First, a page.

Four run outs in 19 balls ended Sri Lanka's hopes of being able to bat through 50 overs against New Zealand today in the CricInfo Women's World Cup and the home team took a 122-run win.
Sri Lanka showed remarkable resilience to battle all the way both with ball and bat after a 200-run thumping at Australia's hands two days earlier.
New Zealand's batting was put through more of a test than might have been reasonably envisaged before the game.
If the home team had done their homework they should have been prepared for tight Sri Lankan bowling at the start of the innings.
Instead of playing out the two opening bowlers, New Zealand allowed themselves to get distracted and after 15 overs were 30/2 with no more satisfying moment for Sri Lanka than when Indika Kankanange caught and bowled the first lady of New Zealand cricket, Debbie Hockley, for 18 runs.
It was left to younger players Anna O'Leary and Haidee Tiffen to turn the innings around. In the longer term it should have been a useful experience for the players and for the side.
The lasting lesson for O'Leary and Tiffen to take from the 137-run stand they created was that positive running between the wickets can break up the field while keeping the score ticking over.
"It was a bit nerve-wracking to start with but once we got going it was great," O'Leary said.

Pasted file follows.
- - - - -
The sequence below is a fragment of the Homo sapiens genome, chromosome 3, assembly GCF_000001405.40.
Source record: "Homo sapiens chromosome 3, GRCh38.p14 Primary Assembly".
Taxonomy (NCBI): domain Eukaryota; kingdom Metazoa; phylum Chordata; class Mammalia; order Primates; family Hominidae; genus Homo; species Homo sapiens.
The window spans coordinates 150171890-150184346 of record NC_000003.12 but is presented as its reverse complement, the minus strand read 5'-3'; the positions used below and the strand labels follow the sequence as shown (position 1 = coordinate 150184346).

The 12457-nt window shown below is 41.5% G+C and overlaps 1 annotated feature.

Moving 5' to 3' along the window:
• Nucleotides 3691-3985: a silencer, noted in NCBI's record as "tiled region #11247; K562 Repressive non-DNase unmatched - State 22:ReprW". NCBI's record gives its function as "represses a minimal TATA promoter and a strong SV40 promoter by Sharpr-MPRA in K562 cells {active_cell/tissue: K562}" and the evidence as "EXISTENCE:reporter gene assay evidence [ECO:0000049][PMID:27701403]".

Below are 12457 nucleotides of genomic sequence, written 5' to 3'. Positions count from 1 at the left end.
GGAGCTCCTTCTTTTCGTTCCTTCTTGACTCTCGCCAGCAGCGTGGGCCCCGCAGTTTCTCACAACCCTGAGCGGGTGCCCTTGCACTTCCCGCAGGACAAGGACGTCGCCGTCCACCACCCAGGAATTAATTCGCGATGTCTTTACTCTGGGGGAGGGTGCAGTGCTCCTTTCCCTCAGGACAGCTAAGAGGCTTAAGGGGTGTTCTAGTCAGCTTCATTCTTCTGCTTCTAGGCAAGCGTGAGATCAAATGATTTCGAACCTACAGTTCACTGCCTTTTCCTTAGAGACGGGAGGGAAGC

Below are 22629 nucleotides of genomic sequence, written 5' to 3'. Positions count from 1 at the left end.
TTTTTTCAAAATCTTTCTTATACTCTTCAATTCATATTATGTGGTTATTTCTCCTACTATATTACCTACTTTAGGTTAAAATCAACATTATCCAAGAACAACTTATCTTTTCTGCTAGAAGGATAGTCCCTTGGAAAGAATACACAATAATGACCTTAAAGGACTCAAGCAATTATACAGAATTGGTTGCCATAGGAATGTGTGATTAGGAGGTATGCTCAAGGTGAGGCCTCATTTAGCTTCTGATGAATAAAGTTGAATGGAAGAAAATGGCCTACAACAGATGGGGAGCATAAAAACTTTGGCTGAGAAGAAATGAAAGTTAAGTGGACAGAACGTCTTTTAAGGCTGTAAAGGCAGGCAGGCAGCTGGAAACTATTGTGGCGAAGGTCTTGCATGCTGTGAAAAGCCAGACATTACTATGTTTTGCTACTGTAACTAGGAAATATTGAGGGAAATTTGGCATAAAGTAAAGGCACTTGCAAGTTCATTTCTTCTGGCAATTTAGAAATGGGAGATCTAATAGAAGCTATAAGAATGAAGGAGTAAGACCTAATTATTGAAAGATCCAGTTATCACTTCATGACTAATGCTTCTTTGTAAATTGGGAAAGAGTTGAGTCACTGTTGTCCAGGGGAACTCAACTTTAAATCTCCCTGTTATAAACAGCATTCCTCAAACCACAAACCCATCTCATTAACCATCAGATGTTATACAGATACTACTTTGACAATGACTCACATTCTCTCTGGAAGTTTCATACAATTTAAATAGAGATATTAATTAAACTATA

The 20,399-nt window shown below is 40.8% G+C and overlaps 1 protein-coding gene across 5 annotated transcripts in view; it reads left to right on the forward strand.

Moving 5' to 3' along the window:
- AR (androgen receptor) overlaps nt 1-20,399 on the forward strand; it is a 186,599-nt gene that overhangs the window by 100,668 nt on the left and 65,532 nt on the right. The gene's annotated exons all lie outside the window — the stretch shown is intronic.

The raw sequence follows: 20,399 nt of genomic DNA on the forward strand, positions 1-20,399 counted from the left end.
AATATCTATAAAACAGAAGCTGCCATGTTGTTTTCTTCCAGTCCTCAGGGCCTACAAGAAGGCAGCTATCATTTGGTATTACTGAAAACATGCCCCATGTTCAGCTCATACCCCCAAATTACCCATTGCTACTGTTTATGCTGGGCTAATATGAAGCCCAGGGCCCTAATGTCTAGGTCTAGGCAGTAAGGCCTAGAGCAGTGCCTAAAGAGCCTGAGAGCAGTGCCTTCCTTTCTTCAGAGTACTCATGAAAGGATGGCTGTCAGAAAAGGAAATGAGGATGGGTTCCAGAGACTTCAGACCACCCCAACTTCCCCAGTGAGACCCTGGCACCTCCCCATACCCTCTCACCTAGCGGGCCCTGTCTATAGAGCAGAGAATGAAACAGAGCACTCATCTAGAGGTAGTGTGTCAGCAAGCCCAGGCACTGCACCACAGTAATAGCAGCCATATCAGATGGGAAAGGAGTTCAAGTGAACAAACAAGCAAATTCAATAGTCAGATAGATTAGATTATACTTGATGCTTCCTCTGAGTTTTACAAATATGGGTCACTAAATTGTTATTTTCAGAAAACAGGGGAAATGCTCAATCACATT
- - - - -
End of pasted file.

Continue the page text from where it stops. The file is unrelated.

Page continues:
"We had some trouble to start with because we hadn't batted together before. It is a hard balance, you want to get runs but not be too crazy about it. We had to be patient.
"We set ourselves 210 once we were out there so we were quite thrilled to get it.
"Sri Lanka bowled really well, but the difference for them is that their bowlers sling the ball so it goes along the track where our bowlers bowl into the track.
"The ball was coming on so slow you had to make the pace yourself," she said.
The final total could have been greater but the Sri Lankans were not put under as much pressure as might have been the case had quicker running between the wickets, both for singles and for twos, been applied.
At the same time it has to be acknowledged that the Sri Lankans lifted their game considerably after their first round loss to Australia. They were supportive of each other in the field and made more use of sweepers to protect the mid-wicket and cover boundaries.
Both Tiffen (58) and O'Leary (91no) achieved their highest scores in ODIs. O'Leary batted for 137 balls for her runs while the innings was given a boost by Rachel Pullar and Nicola Payne who marked her recall to the New Zealand team with 19 runs from 12 balls, including a last ball six.
Sri Lanka chose the tactic of moving its bowlers around and used eight bowlers with India Kankanange taking 1-27 from her 10 overs. The only other bowler to complete 10 was Chamani Seneviratne.
When bowling, New Zealand was always in control. Katrina Keenan took 2-17 from her 10 overs while Haidee Tiffen took 2-21. And some sharp fielding absolutely destroyed the Sri Lankan lower order with the four run outs.
Catherine Campbell, who led the team for the second time, was delighted with the batting recovery.
"We got ourselves out of a tight situation. It was a great partnership between Anna and Haidee. They both scored their first 50s. Sri Lanka had some excellent fielders and I thought our batters weighted the ball and placed it quite well.
"We bowled much better than we did in the Ireland game, it was a better all-round performance.
"Our priority was to get two points for the win," she said.